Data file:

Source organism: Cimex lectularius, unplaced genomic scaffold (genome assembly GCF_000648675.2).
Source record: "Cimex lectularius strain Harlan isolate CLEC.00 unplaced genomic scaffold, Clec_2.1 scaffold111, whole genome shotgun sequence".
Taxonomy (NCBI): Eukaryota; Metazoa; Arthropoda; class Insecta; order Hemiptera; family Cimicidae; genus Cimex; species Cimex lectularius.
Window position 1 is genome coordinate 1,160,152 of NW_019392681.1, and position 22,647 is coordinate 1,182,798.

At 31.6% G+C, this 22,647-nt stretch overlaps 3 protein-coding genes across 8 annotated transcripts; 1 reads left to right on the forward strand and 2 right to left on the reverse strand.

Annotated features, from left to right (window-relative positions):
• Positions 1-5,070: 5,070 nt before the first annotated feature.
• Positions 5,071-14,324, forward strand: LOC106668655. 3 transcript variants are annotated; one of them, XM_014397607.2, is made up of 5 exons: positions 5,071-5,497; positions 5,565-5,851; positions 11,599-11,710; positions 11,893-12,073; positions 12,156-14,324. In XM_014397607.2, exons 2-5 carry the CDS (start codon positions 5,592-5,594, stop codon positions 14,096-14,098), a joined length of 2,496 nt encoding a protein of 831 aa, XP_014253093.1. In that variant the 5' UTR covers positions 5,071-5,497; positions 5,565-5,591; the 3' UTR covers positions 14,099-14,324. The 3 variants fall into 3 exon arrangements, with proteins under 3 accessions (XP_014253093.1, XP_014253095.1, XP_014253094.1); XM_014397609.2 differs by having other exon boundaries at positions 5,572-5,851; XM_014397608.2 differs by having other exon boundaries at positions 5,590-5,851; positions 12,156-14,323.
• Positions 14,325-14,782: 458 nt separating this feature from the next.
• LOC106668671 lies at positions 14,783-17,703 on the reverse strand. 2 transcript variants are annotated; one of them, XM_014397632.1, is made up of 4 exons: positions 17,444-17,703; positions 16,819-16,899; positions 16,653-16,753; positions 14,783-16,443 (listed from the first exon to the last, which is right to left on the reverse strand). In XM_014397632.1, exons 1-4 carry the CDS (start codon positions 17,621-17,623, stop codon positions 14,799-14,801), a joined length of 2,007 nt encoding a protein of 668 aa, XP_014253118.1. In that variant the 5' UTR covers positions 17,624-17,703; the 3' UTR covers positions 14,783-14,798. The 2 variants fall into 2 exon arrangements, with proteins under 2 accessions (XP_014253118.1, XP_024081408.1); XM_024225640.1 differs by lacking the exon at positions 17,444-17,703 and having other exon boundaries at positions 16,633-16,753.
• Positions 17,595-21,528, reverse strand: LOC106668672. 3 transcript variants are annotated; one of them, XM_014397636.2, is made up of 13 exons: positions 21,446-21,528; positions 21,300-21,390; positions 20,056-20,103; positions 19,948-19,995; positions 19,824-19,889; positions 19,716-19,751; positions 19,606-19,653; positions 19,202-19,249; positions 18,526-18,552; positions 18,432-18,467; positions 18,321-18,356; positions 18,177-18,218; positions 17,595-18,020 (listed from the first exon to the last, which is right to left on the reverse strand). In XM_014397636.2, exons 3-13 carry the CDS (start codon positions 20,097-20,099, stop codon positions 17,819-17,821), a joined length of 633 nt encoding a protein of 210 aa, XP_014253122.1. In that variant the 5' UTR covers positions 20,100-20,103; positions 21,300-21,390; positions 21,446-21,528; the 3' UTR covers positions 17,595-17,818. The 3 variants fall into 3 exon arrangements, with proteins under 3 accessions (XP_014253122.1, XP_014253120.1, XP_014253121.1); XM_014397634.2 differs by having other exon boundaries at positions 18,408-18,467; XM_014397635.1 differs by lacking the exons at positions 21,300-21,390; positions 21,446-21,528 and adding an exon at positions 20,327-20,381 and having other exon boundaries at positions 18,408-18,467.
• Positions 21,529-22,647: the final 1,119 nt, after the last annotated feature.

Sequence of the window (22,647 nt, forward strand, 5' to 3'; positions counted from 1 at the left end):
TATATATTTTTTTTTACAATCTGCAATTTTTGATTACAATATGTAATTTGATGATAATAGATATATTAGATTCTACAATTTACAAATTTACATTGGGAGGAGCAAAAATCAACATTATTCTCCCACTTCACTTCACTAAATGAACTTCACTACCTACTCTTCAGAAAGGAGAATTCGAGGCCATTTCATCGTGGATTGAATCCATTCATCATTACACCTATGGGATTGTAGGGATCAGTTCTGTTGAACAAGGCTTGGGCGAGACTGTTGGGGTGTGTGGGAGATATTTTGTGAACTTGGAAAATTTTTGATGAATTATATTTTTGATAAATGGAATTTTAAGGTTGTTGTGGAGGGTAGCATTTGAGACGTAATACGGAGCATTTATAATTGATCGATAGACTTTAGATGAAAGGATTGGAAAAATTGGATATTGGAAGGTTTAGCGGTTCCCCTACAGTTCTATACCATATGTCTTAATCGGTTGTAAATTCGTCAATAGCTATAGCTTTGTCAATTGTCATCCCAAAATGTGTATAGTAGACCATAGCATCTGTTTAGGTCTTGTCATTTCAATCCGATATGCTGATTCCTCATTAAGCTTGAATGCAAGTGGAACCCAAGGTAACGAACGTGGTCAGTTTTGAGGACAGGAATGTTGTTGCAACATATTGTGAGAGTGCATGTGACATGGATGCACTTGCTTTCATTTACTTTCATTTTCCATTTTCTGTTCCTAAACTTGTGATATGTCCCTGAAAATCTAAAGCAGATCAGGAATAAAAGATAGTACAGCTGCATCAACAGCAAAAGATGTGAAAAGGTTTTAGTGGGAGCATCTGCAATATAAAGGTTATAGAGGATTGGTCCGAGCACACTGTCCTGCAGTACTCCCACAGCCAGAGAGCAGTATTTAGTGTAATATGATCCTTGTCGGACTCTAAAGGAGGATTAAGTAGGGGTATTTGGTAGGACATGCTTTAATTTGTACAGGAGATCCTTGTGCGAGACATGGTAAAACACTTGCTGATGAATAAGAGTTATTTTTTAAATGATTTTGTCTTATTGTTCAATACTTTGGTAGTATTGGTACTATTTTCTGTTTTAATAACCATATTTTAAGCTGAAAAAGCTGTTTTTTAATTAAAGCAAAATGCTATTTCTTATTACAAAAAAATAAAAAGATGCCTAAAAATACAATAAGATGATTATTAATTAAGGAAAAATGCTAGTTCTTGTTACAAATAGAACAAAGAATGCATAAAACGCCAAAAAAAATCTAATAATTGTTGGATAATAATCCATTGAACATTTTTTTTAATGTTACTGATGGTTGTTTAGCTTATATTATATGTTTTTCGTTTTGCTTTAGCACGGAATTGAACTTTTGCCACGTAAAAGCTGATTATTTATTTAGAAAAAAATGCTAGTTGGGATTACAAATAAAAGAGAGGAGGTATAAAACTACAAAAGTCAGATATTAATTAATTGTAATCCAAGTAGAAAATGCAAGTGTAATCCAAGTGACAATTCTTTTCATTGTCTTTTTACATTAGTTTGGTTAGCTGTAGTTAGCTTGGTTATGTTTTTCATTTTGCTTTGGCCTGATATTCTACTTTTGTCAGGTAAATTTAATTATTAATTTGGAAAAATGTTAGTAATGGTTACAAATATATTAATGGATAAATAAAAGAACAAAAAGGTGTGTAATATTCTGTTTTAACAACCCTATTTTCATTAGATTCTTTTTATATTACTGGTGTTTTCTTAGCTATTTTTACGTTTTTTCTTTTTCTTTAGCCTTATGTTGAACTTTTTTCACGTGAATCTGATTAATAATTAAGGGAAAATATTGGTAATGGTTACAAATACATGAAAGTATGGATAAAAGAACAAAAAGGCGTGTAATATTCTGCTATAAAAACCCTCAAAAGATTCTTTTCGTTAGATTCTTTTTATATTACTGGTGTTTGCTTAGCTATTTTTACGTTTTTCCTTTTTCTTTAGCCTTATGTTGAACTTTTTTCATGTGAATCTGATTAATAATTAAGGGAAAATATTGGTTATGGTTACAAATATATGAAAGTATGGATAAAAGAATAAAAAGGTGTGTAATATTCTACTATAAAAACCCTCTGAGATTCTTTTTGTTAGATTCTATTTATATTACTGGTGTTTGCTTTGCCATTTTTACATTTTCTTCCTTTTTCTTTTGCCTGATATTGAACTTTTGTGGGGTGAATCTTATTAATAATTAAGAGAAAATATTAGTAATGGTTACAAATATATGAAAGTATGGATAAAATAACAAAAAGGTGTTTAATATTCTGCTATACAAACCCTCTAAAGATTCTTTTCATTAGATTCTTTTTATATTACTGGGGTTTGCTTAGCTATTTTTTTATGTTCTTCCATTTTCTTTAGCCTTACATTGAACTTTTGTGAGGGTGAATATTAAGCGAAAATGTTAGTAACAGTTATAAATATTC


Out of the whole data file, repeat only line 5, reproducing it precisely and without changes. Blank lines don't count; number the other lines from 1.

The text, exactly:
At 31.6% G+C, this 22,647-nt stretch overlaps 3 protein-coding genes across 8 annotated transcripts; 1 reads left to right on the forward strand and 2 right to left on the reverse strand.